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-------POETRY. .

SCltlPTURE I LLUSl'HA TIONS.—No.…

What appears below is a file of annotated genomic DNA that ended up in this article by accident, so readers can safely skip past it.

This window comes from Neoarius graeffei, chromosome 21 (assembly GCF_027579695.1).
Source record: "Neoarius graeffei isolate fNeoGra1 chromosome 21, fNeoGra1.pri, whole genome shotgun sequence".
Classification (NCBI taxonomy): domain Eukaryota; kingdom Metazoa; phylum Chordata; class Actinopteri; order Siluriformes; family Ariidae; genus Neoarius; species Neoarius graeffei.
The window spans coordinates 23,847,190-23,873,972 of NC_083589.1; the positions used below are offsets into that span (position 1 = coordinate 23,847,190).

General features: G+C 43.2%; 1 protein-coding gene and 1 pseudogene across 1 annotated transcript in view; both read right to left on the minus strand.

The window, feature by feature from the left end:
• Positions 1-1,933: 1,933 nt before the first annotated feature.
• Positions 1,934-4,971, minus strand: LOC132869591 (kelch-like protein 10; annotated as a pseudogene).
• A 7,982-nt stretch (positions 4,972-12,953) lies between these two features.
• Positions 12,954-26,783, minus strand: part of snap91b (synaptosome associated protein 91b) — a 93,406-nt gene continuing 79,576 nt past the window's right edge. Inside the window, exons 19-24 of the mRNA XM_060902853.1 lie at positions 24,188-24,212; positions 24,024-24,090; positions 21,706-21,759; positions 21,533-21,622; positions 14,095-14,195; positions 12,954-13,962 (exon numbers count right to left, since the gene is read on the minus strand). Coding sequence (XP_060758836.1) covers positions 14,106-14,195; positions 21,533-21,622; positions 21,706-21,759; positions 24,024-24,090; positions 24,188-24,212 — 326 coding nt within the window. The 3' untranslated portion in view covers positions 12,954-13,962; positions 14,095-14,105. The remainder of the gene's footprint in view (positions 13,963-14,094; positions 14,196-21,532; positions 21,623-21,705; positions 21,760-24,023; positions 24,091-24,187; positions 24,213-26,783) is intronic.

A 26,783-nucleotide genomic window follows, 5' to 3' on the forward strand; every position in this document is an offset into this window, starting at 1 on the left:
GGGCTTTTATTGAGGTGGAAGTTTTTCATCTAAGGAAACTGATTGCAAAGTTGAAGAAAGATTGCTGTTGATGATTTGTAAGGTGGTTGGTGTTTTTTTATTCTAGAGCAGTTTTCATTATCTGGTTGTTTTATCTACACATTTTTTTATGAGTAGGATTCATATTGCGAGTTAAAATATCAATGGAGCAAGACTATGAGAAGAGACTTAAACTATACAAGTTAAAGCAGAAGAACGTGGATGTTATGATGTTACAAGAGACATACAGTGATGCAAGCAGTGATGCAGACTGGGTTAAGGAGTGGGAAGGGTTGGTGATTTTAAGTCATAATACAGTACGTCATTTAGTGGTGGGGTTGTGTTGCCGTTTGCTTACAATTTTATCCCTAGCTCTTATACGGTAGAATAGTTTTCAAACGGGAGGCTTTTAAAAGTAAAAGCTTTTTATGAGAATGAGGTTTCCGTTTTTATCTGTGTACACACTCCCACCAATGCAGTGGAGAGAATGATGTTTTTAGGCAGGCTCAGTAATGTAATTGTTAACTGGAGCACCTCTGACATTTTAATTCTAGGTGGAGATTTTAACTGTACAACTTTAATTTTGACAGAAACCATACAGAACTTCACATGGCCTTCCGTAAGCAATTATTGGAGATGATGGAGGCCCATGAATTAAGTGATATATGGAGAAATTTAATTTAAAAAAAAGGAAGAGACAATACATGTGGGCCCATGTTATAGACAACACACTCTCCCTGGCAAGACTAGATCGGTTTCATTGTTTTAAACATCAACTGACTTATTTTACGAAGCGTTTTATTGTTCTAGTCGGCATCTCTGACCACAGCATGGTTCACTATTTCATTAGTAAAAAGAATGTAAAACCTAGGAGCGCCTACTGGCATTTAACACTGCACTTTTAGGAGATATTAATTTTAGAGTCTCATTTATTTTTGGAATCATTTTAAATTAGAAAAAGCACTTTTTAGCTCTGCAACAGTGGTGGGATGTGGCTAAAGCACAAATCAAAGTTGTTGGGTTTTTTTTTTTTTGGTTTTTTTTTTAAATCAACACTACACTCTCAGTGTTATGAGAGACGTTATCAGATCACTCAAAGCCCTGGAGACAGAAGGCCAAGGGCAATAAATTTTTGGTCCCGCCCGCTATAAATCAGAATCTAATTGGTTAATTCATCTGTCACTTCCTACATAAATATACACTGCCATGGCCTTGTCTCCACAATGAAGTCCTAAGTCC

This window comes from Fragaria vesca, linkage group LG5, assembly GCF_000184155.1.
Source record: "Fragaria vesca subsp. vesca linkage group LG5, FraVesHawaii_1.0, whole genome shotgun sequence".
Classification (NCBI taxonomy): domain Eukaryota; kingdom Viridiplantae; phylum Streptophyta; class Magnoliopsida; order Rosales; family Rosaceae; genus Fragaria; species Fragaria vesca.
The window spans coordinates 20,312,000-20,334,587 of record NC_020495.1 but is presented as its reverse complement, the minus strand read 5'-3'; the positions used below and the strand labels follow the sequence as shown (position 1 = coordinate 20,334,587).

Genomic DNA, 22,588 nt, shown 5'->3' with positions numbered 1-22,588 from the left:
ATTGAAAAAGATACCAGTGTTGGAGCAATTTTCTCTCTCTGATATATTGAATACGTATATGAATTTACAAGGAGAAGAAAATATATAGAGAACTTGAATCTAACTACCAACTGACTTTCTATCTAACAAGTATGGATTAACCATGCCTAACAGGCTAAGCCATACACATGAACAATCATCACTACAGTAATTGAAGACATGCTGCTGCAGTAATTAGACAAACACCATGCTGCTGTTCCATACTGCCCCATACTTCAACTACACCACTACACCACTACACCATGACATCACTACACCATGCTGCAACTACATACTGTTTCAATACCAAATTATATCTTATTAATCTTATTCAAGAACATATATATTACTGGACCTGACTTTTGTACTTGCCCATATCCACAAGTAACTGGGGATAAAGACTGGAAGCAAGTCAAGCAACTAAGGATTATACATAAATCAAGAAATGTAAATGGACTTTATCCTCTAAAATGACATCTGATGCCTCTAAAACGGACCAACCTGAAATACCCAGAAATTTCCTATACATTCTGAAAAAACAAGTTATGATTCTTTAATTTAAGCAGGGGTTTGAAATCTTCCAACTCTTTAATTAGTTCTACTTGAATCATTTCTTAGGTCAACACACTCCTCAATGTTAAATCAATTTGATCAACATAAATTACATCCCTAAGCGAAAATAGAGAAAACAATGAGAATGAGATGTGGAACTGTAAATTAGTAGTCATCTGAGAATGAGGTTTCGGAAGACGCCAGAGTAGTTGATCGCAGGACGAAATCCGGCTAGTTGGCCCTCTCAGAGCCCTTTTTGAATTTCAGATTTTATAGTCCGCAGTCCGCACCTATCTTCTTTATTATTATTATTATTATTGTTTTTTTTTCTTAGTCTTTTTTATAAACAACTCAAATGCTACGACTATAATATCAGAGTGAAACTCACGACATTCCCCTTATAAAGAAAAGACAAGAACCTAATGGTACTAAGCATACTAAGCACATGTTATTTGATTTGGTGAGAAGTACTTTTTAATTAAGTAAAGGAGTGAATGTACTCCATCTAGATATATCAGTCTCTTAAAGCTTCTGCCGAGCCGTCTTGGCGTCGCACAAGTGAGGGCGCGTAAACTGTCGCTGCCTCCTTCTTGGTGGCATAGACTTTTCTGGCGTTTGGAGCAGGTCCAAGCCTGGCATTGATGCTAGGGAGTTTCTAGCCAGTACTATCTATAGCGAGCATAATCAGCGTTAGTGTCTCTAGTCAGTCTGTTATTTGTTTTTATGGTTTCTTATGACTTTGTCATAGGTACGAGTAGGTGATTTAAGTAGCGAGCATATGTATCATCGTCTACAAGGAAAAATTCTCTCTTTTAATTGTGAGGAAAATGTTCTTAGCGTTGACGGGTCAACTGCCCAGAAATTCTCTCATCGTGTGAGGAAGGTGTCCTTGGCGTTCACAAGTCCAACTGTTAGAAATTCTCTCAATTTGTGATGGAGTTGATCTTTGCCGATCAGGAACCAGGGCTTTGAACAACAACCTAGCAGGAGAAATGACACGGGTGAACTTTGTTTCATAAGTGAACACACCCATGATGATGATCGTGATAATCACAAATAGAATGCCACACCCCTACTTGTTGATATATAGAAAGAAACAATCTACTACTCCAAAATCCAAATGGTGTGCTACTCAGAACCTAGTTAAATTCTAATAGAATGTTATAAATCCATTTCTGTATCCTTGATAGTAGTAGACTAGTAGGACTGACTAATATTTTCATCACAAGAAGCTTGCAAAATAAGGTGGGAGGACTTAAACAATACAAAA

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SCltlPTURE I LLUSl'HA TIONS.—No. J96. ACT I. 11 Ye men of Gallilee, why stand ye ijazing up into Hca.,en. APRIL 7,1697.—"This morning we set out again 11 to see the sanctuaries and other places on Mount ( )Ilvet, and crossing the vailey of Jeliosaphat, we began immediately to ascend the mountains. On our ascent, we were shewn the place where thev sav Christ uttered his prophecy concerning the final destruction of Jerusalem, (Mattli. ii. 4.) A few furlongs to the northward is the highest part of Mount Olivet; and upon that was anciently erected a high tower, in memory of the appari- tion of the two angels to the Apostles, after our blessed Lord's ascension, (Acts i. 10, 11,) from which the tower itself had the name given it of Viri Galileei.' This ancient monument re- mained till about two years since, when it was demolished by a Turk, who had bought the field in which it stood but nevertheless you have still, from the natural height of the plaee, a large prospect of Jerusalem and the adjacent country, the Dead Sea, &c. &c. On the descent by another road, they shew you Gethsemane an even plat of ground, not above 57 yards square, lying between the foot of Mount Olivet and the brook Cedron. It is well planted with olive trees, and those of so old a growth, that they are believed to be the same that stood here in our blessed Saviour's time; but the evidence of Josephus contradicts this, who says Bell. Jud- Lib. 7, and in other places, that Titus in his gieoe of Jerusalem cut down ali the trees within about one hundred furlongs of that city and that the.soldiers were forced to fetch wood so far for making their mounts when they assaulted the Temple. Here they shew you a small shred of ground twelve yards long and one broad, supposed to be the very path on which the traitor Judas walked up to Christ, saying, Hail, jVTaster, and kissed Iiiiit.' This narrow pkiii is separated by a wall out of the midst of the garden, as a Terra damnata; a work the more remarkable as being done by the Turks, who, as well as Christians, detest the very ground on which was acted such an infamous treachery."— 111(iutid,-tllls Journey from Aleppo to Jerusalem-

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